BARCELONA, Spain – What may well be Europe's least known cell therapy company has just begun a phase III trial of its lead program in a notoriously challenging indication. Rexgenero Ltd. began recruiting diabetic patients with critical limb ischemia (CLI) last week, CEO Joe Dupere told BioWorld Today. He expects the first patient to receive treatment by the end of this month.
In all, the trial will recruit 150 patients across 35 centers in nine European countries. Participants will be randomized, in a 4:1 ratio, to receive either REX-001 (Rexmyelocel-T), Rexgenero's autologous, bone-marrow-derived cell therapy, or standard of care.
"We think we can recruit in nine to 12 months in Europe," Dupere said. With a one-year follow-up, that puts the company on track to file for European approval by the end of 2018. It aims to add further centers in the U.S. once it receives IND clearance and special protocol agreement from the FDA.
Crucially, the company has already obtained agreement from the EMA to employ new endpoints. Instead of measuring amputation-free survival, an efficacy threshold no developer has yet managed to clear, the company will evaluate the ability of REX-001 to resolve completely resting pain and to heal ischemic ulcers, two of the major complications of CLI.
The EMA has indicated that the therapy would be approvable on the basis of a single pivotal trial that hit these two endpoints, Dupere said.
"You really need a strong signal in amputation-free survival – otherwise it just falls over," he said. The condition, which arises from peripheral arterial disease, is characterized by arterial obstruction in the extremities, which leads to severe constant pain, ulcers and gangrene. About 25 percent to 30 percent of CLI patients undergo amputation or die each year, but medical and cultural attitudes to amputation vary in different regions, which can be another confounding factor in clinical trials.
Endpoints alone are not the cause of so many failures in CLI, however. Dupere identified several issues with previous attempts. The composition of the therapy, the dose level employed and the route of administration are all significant factors. Intravenous dosing or direct injection of cells into either leg muscle or into ischemic ulcers can result in a significant dilutive effect, as the cells are unable to traffic in sufficient numbers to areas where they can promote revascularization.
"It needs a real kick to get it going," he said. Rexgenero is employing a catheter to enable intra-arterial delivery of the cells to the lower leg – which offers a 10-fold dose improvement over administration directly into the femoral artery, Dupere said. Moreover, the company is administering a dose of about 1 billion cells, whereas most other approaches involve about 100 million, he said. The bone marrow fraction it administers contains endothelial progenitor cells, endothelial cells as well as growth factors that help to promote blood vessel growth.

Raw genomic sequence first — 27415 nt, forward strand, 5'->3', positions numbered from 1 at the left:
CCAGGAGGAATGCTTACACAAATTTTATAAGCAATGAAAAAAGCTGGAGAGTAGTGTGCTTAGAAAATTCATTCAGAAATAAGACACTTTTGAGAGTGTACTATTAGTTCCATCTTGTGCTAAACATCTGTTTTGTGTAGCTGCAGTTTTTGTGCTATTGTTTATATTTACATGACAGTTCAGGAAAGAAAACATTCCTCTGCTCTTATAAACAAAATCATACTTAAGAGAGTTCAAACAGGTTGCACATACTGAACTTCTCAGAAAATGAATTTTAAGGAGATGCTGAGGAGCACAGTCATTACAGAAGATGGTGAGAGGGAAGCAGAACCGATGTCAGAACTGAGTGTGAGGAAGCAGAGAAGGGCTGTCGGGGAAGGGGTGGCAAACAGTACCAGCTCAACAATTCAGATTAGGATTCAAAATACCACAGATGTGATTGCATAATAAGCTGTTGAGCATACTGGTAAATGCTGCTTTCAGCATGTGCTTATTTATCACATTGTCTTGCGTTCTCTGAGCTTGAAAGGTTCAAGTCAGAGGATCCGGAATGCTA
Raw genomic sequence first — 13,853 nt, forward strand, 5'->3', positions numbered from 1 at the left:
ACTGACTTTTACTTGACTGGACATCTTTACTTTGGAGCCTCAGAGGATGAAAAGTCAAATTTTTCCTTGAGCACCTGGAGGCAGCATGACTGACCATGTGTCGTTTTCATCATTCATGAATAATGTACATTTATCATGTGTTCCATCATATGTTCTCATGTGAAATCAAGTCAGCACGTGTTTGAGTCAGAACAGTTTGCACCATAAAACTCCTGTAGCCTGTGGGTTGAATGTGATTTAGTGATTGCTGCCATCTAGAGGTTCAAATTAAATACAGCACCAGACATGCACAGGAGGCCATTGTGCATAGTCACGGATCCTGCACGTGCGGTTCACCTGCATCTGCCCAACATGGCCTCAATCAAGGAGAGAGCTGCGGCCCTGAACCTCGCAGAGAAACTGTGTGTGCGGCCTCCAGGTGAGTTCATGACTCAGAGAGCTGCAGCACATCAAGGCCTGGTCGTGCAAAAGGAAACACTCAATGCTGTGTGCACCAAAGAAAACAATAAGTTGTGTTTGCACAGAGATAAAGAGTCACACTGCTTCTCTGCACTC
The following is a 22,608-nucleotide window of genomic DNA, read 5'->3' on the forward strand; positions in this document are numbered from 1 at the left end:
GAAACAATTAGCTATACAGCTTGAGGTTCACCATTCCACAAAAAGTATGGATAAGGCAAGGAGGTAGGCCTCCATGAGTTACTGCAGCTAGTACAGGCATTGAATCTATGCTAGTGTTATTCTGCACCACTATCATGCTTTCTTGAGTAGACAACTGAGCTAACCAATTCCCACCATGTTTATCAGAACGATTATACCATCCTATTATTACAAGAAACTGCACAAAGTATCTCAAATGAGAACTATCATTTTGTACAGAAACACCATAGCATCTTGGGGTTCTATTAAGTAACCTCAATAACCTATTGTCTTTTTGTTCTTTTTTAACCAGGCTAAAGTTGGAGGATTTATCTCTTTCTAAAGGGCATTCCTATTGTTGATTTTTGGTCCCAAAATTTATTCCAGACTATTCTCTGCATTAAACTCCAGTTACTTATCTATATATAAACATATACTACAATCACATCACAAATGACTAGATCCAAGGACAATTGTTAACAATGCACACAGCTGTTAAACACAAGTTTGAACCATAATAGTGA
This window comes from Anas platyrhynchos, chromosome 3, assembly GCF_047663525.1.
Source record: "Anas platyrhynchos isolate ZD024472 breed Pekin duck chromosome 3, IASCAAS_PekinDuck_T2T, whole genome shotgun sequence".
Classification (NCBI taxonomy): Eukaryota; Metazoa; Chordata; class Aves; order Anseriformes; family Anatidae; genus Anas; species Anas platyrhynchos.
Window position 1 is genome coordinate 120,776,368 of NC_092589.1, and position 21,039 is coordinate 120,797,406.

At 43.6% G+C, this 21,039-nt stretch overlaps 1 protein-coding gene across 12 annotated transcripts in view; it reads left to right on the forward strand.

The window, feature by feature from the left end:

Rexgenero has purposely maintained a relatively low-profile until now, but it set out its stall at BIO-Europe Spring this week, befitting the Andalusian origins of its stem cell technology. Although formally headquartered in London, its main operational base is in Seville. Rexgenero has negotiated an exclusive option license agreement with Andalusia's innovation, economic, and health ministries covering the region's combined effort in cell and gene therapies and tissue engineering. This extends to over 20 programs in all, Dupere said.
REX-001 has a 10-year clinical history, originally as an in-hospital procedure. Rexgenero was formed to translate this into a pharma-standard therapy – an advanced therapy medical product in European parlance. It has received backing from two family offices, one each in Spain and the U.K. It has completed open-label phase II studies in both diabetic and non-diabetic CLI patients. In patients who are classified at stage 4 on the 6-point Rutherford classification scale – meaning they have severe pain but no ulceration – the therapy has a response rate of about 80 percent. In those at stage 5, who have ulceration as well, the response rate is about 75 percent, Dupere said. Response rates of 60 percent and 55 percent in these two respective categories would allow the phase III trial to achieve statistical significance, he said. "This is not an area where you get a big placebo response. Blood vessels do not resolve just because you're in a clinical trial."
Rexgenero has some company in phase III in CLI, including Pluristem Therapeutics Inc., of Haifa, Israel, which is developing placenta-derived cells, and Emeryville, Calif.-based Mercator Medsystems Inc., which is employing the Bullfrog micro-infusion device for arterial delivery of the anti-inflammatory drug dexamethasone.
Notable late-stage clinical trial casualties include Ann Arbor, Mich.-based Aastrom Biosciences Inc., which had developed an autologous cell therapy, and Paris-based Sanofi SA and San Diego-based Vical Inc., which had tested a gene therapy treatment, Temusi (riferminogene pecaplasmid), based on the expression of fibroblast growth factor. Another Vical partner, Anges MD, of Osaka, Japan, has terminated a phase III trial of AMG0001, a plasmid encoding hepatocyte growth factor. Slow recruitment was pushing up both costs and anticipated timelines – some time ago it disclosed plans to revamp its development strategy in order to reduce both.
Rexgenero also plans to conduct a phase III trial of REX-001 in non-diabetic CLI patients. Even if its clinical development strategy does not require as many patients as rival developers have recruited, the studies do not come cheap, and it is seeking additional external investment. Its EMA agreement on a novel set of endpoints could be an enticing proposition for some.
The conference closed Wednesday.